October 2002by Bill Chittick
Adventures aside, the rest of the trip was a huge success, whether seeing villas with Isabelle, Cathy & Anne from Sibarth, meeting up with one of my long-term clients whom I'd never met before, visiting with hoteliers, or sampling the haute cuisine and local fare of the island's enticing restaurants. St. Barts certainly has it all, that's for sure. The three of us started out the first night at Eddie's, a Gilligan's Island-sort of place behind a proverbial hole in the wall. Very soft mood lighting, open-air seating underneath palm fronds - really just the perfect place to get into the island swing. After a delectable fish dinner prepared with ginger, our evening's fare was capped with a jigger of locally-made vanilla rum, de rigueur nowadays at all of St. Barts' restaurants. A couple of nights later we went to l'Esprit de Saline for another great meal, and our last night together was at Le Repaire, right at the entrance to the port. Other odds and ends of places would have to include the Santa Fe Bar high atop Lurin (excellent escargots provencales for 12 euros a dozen, and a decidedly "local" ambience - altogether a good choice) and Le Select, the hangout to end all hangouts.
La Rotisserie - my personal favorite for 10 years running. With both a Gustavia and St. Jean location, La Rotisserie is a tiny "deli" (for lack of a better word) that features gourmet comfort food in single servings - perfect for "on the go" worldly sophisticates like myself (or gourmands, if you'd like - I'm not fussy). Anyway, every day they dream up 7 or 8 snazzy little items you can pop in your mouth, maybe a feuillete St. Jacques (scallops in a puff pastry), quiches (plain, tuna, carrot etc.), meat pies, terrines, delicious fruit tarts, individual jellied fruit (grapefruit, passion fruit, apple etc.) and bite-size chocolate truffles - and that's just Monday. (sigh) It's going to be a long week… The best part, though, is that it's not expensive and there's no waiting; no fuss, no muss - just little food vignettes to tantalize the palate.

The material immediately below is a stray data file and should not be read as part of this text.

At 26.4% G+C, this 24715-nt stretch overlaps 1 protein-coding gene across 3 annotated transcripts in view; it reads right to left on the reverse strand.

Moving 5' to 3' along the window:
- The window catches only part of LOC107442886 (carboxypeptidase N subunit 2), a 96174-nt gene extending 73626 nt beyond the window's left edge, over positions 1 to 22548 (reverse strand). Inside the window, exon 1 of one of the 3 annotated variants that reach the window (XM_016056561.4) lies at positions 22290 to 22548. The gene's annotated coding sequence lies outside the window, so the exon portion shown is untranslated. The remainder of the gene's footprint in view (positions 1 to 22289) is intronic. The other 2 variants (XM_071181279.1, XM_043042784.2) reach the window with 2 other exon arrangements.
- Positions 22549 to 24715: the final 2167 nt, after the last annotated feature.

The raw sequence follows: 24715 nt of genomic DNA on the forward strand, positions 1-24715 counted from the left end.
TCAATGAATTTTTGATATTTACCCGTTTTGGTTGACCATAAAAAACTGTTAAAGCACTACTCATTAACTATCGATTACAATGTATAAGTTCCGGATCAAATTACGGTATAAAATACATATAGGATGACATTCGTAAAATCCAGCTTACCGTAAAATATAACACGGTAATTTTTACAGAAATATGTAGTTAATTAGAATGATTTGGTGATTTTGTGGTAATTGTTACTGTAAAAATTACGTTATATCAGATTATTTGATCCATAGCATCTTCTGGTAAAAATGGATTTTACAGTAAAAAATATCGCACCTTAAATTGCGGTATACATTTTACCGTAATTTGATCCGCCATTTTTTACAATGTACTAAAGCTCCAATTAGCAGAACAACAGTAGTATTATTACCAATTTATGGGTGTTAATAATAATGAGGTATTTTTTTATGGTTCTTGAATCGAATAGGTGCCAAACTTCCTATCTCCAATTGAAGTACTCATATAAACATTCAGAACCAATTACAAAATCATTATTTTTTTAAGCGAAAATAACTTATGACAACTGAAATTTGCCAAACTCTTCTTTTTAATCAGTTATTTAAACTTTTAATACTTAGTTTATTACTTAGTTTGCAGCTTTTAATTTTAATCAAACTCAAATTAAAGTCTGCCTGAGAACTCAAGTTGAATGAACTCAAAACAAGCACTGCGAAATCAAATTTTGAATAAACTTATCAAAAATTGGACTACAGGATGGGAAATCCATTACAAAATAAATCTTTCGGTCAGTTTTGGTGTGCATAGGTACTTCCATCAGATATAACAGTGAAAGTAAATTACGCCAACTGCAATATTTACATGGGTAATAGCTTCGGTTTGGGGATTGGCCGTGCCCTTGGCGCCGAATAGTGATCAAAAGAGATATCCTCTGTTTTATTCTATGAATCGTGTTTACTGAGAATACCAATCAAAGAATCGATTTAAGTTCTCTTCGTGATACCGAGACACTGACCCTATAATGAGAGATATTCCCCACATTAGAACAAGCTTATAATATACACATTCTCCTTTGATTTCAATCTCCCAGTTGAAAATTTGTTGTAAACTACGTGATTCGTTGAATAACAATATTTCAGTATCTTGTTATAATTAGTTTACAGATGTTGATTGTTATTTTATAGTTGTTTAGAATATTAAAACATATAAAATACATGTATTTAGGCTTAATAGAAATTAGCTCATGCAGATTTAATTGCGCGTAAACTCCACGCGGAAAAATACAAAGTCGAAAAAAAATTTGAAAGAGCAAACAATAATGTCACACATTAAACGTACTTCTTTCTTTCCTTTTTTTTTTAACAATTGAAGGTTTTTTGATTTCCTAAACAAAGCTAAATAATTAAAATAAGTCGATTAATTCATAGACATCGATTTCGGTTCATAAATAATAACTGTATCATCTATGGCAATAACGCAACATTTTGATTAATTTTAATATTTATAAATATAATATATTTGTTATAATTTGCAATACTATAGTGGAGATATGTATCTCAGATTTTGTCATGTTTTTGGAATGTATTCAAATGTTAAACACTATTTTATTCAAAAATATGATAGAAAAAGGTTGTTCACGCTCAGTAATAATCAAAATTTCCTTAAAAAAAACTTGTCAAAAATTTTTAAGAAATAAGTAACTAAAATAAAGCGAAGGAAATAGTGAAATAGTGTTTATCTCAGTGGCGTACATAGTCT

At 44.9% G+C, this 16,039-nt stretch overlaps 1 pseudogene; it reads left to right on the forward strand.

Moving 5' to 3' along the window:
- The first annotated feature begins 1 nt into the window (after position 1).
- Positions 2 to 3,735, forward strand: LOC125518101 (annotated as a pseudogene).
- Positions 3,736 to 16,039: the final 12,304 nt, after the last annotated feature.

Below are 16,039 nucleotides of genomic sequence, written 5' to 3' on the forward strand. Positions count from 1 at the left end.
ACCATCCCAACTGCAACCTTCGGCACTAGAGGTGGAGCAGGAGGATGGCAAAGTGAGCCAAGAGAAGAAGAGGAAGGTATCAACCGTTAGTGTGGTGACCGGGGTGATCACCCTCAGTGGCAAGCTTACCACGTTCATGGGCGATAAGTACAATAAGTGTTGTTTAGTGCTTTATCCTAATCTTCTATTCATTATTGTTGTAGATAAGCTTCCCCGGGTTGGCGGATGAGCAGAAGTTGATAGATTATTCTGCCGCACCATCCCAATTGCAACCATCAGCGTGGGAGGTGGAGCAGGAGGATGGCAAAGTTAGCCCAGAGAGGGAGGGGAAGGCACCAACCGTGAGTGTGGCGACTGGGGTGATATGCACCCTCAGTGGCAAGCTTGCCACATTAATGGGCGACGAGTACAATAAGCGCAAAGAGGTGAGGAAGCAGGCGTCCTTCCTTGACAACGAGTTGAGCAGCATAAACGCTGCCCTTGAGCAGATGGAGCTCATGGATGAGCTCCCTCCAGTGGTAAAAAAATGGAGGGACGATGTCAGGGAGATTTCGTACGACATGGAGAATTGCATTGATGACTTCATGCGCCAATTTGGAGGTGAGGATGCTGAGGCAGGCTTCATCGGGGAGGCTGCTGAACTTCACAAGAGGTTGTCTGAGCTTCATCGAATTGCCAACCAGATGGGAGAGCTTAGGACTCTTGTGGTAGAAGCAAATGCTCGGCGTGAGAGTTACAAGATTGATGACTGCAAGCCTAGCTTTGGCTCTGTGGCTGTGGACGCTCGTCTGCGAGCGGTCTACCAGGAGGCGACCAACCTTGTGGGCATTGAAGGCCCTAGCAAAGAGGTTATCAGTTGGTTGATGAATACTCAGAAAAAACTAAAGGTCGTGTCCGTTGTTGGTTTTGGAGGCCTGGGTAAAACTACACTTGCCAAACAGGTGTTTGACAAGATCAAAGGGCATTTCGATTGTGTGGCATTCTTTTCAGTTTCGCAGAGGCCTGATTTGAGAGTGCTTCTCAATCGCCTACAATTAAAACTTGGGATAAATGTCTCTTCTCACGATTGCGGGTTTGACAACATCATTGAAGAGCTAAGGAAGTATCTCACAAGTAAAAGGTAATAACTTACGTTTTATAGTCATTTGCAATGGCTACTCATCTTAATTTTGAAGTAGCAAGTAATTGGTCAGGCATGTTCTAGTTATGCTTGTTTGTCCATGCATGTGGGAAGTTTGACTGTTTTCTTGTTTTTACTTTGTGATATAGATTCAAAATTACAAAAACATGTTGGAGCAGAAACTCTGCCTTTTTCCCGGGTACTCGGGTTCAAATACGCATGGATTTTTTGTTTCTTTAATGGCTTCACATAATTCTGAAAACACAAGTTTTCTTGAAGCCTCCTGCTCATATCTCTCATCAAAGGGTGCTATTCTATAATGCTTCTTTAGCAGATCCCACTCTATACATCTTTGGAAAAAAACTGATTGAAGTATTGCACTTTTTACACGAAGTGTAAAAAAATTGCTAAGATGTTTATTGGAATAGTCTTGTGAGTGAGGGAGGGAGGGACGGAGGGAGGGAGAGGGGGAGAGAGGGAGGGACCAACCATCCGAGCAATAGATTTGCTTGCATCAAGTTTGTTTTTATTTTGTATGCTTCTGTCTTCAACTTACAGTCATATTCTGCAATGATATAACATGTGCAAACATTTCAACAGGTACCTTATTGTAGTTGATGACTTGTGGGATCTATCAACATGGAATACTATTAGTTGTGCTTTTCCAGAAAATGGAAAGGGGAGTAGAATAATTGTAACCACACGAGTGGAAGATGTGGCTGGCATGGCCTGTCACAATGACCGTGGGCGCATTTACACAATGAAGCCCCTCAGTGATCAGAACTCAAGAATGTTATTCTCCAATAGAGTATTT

When the sugar wore off, I managed to compose myself and ventured to all the far-flung corners of the island, seeing villas and hotels alike. There were few, if any, "near misses" - I was very impressed with the overall quality of our product, and was able to experience firsthand the magic that is St. Barts. Le Toiny, of course, was impeccable - I met with Virginie who had just come back from vacation the day before. Unfortunately, David was out doing errands, but I did get to pet Rusty, his new dog. Woof! The Christopher was also in tip-top shape, and I met Benoit (a.k.a. Hans) Ducholet, the new director of the hotel (as of 3 weeks). In St. Jean I met Fred from the Eden Rock and saw the Greta Garbo Suite, a beautiful and evocative accommodation if there ever was one. Down the rock from the Eden Rock was the Filao Beach, and I had the pleasure of meeting Sylvie Greaux again - one of her staff, Lisa showed me around the premises, and I must admit it was fantastic. A real eye-opener, though, was the Emeraude Plage, which I hadn't seen since the early 90s. Genevieve Nouy, owner and manager, was a true delight to behold, a breath of fresh air on an island, which is getting more and more frenetic as tourism soars to dizzying (and ultra-lavish) heights. The property is cute as a button, with all of the rooms painted a crisp white, with stylish bathrooms and casual terraces - a veritable oasis of tranquility on busy St. Jean Beach. The last two hotels I visited were the Isle de France and the Carl Gustaf. The former is the epitome of refined elegance, classic and well-run in every aspect, and the latter is stylish in a quiet way. I liked both hotels very much.
On Sunday, Bastille Day (July 14), the island celebrated the festivities by doing really, well, not much. Later that evening, though, there were fireworks in the harbor but they lasted all of 8 minutes. (I'm still waiting for the Grand Finale - I think they may have been shot off first, by mistake.) How retro.
Other salient points to note: not every one is a size 2 (although it seems that way); in truth, women larger than this are not permitted, under French law, to be out in public between 8:00 a.m. and 8:00 p.m. Fact: everyone does smoke (again, something buried away in Section VII, Article XXIII of the Napoleonic Code). Anything else not covered herein, please refer to the latest issue of the Vendôme Guide - you'll be glad you did.
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